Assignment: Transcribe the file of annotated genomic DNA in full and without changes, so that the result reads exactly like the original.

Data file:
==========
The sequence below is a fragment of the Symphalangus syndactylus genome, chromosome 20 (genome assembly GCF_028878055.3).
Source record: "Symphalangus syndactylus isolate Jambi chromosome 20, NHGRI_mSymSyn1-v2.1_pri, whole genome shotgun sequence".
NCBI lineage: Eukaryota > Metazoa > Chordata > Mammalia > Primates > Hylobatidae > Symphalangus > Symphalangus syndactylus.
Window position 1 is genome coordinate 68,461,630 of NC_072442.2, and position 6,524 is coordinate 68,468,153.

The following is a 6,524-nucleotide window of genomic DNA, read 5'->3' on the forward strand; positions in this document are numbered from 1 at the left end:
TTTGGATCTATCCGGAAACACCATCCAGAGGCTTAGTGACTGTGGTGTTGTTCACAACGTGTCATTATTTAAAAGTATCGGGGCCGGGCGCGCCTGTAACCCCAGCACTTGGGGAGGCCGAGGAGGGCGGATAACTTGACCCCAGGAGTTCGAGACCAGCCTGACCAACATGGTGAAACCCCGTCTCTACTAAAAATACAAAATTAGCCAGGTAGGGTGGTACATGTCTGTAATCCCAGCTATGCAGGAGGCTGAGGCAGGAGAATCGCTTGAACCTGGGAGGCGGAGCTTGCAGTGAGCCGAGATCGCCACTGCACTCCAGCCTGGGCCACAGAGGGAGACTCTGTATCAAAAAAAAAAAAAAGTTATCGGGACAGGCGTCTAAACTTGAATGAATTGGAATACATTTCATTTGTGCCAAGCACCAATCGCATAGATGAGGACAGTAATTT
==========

The sequence below is a fragment of the Symphalangus syndactylus genome, chromosome 20 (genome assembly GCF_028878055.3).
Source record: "Symphalangus syndactylus isolate Jambi chromosome 20, NHGRI_mSymSyn1-v2.1_pri, whole genome shotgun sequence".
NCBI lineage: Eukaryota > Metazoa > Chordata > Mammalia > Primates > Hylobatidae > Symphalangus > Symphalangus syndactylus.
Window position 1 is genome coordinate 68,461,630 of NC_072442.2, and position 6,524 is coordinate 68,468,153.

The following is a 6,524-nucleotide window of genomic DNA, read 5'->3' on the forward strand; positions in this document are numbered from 1 at the left end:
TTTGGATCTATCCGGAAACACCATCCAGAGGCTTAGTGACTGTGGTGTTGTTCACAACGTGTCATTATTTAAAAGTATCGGGGCCGGGCGCGCCTGTAACCCCAGCACTTGGGGAGGCCGAGGAGGGCGGATAACTTGACCCCAGGAGTTCGAGACCAGCCTGACCAACATGGTGAAACCCCGTCTCTACTAAAAATACAAAATTAGCCAGGTAGGGTGGTACATGTCTGTAATCCCAGCTATGCAGGAGGCTGAGGCAGGAGAATCGCTTGAACCTGGGAGGCGGAGCTTGCAGTGAGCCGAGATCGCCACTGCACTCCAGCCTGGGCCACAGAGGGAGACTCTGTATCAAAAAAAAAAAAAAGTTATCGGGACAGGCGTCTAAACTTGAATGAATTGGAATACATTTCATTTGTGCCAAGCACCAATCGCATAGATGAGGACAGTAATTT